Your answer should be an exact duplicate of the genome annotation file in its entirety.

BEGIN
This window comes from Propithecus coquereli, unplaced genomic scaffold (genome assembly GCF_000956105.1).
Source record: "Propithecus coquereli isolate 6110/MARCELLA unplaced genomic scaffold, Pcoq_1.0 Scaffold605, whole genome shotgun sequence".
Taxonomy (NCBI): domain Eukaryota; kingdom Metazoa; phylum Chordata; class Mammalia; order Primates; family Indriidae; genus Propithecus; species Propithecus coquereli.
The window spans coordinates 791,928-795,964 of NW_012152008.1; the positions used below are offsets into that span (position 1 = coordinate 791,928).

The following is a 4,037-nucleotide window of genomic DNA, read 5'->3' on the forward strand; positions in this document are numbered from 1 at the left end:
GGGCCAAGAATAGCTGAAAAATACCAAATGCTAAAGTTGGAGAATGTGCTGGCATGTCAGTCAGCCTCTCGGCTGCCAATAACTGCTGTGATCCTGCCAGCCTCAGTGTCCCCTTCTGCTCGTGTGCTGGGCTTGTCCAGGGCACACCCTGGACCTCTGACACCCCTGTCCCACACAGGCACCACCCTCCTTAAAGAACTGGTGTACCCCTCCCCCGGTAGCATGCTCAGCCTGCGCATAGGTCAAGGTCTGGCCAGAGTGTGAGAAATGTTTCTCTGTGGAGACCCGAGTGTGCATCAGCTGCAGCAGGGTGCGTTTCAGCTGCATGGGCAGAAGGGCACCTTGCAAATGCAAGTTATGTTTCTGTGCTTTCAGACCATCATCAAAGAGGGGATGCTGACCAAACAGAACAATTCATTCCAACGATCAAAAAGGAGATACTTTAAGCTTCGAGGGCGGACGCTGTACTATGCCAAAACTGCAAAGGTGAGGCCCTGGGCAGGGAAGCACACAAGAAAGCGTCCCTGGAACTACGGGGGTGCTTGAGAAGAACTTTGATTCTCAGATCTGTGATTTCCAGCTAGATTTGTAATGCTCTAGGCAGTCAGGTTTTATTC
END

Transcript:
This window comes from Propithecus coquereli, unplaced genomic scaffold (genome assembly GCF_000956105.1).
Source record: "Propithecus coquereli isolate 6110/MARCELLA unplaced genomic scaffold, Pcoq_1.0 Scaffold605, whole genome shotgun sequence".
Taxonomy (NCBI): domain Eukaryota; kingdom Metazoa; phylum Chordata; class Mammalia; order Primates; family Indriidae; genus Propithecus; species Propithecus coquereli.
The window spans coordinates 791,928-795,964 of NW_012152008.1; the positions used below are offsets into that span (position 1 = coordinate 791,928).

The following is a 4,037-nucleotide window of genomic DNA, read 5'->3' on the forward strand; positions in this document are numbered from 1 at the left end:
GGGCCAAGAATAGCTGAAAAATACCAAATGCTAAAGTTGGAGAATGTGCTGGCATGTCAGTCAGCCTCTCGGCTGCCAATAACTGCTGTGATCCTGCCAGCCTCAGTGTCCCCTTCTGCTCGTGTGCTGGGCTTGTCCAGGGCACACCCTGGACCTCTGACACCCCTGTCCCACACAGGCACCACCCTCCTTAAAGAACTGGTGTACCCCTCCCCCGGTAGCATGCTCAGCCTGCGCATAGGTCAAGGTCTGGCCAGAGTGTGAGAAATGTTTCTCTGTGGAGACCCGAGTGTGCATCAGCTGCAGCAGGGTGCGTTTCAGCTGCATGGGCAGAAGGGCACCTTGCAAATGCAAGTTATGTTTCTGTGCTTTCAGACCATCATCAAAGAGGGGATGCTGACCAAACAGAACAATTCATTCCAACGATCAAAAAGGAGATACTTTAAGCTTCGAGGGCGGACGCTGTACTATGCCAAAACTGCAAAGGTGAGGCCCTGGGCAGGGAAGCACACAAGAAAGCGTCCCTGGAACTACGGGGGTGCTTGAGAAGAACTTTGATTCTCAGATCTGTGATTTCCAGCTAGATTTGTAATGCTCTAGGCAGTCAGGTTTTATTC